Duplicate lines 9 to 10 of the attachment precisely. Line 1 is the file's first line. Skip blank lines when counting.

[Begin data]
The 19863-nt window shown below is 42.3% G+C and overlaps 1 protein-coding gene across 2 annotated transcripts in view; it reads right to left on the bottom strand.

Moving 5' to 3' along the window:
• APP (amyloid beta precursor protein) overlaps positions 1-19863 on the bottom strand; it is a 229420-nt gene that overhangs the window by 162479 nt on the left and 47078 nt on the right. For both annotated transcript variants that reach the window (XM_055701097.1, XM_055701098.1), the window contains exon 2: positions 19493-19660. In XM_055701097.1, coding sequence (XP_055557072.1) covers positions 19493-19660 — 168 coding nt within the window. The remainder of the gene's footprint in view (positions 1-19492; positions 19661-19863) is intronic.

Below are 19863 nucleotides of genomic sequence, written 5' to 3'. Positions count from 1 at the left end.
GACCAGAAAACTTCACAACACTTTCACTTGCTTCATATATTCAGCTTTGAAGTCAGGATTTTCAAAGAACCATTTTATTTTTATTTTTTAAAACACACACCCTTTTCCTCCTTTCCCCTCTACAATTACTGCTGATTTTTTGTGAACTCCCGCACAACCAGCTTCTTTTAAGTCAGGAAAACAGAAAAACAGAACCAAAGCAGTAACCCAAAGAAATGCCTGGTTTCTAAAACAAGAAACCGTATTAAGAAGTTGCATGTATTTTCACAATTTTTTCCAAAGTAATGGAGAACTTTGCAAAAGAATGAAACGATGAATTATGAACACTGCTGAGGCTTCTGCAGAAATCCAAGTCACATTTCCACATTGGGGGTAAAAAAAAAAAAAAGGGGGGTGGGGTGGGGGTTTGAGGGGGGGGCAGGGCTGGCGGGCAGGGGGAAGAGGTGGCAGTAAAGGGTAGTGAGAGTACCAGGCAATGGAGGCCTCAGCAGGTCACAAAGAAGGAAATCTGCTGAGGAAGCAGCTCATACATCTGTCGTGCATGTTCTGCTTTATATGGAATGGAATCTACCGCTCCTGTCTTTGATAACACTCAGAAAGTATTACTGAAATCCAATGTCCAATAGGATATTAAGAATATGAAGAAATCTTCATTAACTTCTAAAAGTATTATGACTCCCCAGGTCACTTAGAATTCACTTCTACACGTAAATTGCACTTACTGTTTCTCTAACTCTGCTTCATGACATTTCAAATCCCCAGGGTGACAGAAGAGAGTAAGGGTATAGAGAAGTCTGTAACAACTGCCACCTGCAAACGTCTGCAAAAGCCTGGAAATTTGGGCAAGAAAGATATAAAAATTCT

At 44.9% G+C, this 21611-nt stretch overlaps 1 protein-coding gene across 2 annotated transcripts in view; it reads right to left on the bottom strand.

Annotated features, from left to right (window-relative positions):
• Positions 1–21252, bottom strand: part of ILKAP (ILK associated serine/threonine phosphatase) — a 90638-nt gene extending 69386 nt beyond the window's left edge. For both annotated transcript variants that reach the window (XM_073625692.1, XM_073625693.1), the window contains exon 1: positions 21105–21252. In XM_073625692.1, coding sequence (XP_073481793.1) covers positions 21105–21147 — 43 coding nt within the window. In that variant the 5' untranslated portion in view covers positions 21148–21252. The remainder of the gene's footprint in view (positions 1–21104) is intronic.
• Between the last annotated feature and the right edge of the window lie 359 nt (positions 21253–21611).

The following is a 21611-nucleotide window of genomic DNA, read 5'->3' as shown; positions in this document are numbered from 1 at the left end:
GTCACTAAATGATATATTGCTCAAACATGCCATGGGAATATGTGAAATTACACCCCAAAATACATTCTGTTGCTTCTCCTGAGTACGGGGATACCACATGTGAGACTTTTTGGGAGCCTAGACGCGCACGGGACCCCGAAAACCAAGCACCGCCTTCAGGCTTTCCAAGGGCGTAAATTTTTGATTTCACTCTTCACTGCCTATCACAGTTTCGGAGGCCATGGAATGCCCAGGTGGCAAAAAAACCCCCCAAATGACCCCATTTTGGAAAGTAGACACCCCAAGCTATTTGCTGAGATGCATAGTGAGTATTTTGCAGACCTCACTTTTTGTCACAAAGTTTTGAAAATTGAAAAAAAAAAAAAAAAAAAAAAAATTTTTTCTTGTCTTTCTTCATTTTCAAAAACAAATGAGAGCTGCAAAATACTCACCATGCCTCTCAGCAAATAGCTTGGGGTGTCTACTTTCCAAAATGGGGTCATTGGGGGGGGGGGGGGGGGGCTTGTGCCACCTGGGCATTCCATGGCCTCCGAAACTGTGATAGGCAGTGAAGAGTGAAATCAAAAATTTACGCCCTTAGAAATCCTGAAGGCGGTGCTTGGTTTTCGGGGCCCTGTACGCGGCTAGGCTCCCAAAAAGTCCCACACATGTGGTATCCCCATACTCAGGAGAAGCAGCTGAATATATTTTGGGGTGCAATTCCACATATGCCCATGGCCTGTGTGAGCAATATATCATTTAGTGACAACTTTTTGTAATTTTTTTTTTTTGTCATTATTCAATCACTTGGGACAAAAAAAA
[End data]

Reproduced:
• Between the last annotated feature and the right edge of the window lie 359 nt (positions 21253–21611).

The following is a 21611-nucleotide window of genomic DNA, read 5'->3' as shown; positions in this document are numbered from 1 at the left end: